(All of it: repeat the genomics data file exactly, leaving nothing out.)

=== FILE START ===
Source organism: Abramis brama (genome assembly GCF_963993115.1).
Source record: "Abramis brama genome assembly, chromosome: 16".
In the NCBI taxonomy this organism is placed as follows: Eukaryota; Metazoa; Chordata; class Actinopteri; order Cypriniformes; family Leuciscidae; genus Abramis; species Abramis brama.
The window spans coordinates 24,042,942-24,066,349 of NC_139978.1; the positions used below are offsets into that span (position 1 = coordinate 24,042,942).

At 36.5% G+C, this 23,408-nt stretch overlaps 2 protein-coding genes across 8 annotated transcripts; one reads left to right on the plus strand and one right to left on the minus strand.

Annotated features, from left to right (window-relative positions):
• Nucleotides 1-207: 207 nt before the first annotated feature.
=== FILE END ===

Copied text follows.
Source organism: Abramis brama (genome assembly GCF_963993115.1).
Source record: "Abramis brama genome assembly, chromosome: 16".
In the NCBI taxonomy this organism is placed as follows: Eukaryota; Metazoa; Chordata; class Actinopteri; order Cypriniformes; family Leuciscidae; genus Abramis; species Abramis brama.
The window spans coordinates 24,042,942-24,066,349 of NC_139978.1; the positions used below are offsets into that span (position 1 = coordinate 24,042,942).

At 36.5% G+C, this 23,408-nt stretch overlaps 2 protein-coding genes across 8 annotated transcripts; one reads left to right on the plus strand and one right to left on the minus strand.

Annotated features, from left to right (window-relative positions):
• Nucleotides 1-207: 207 nt before the first annotated feature.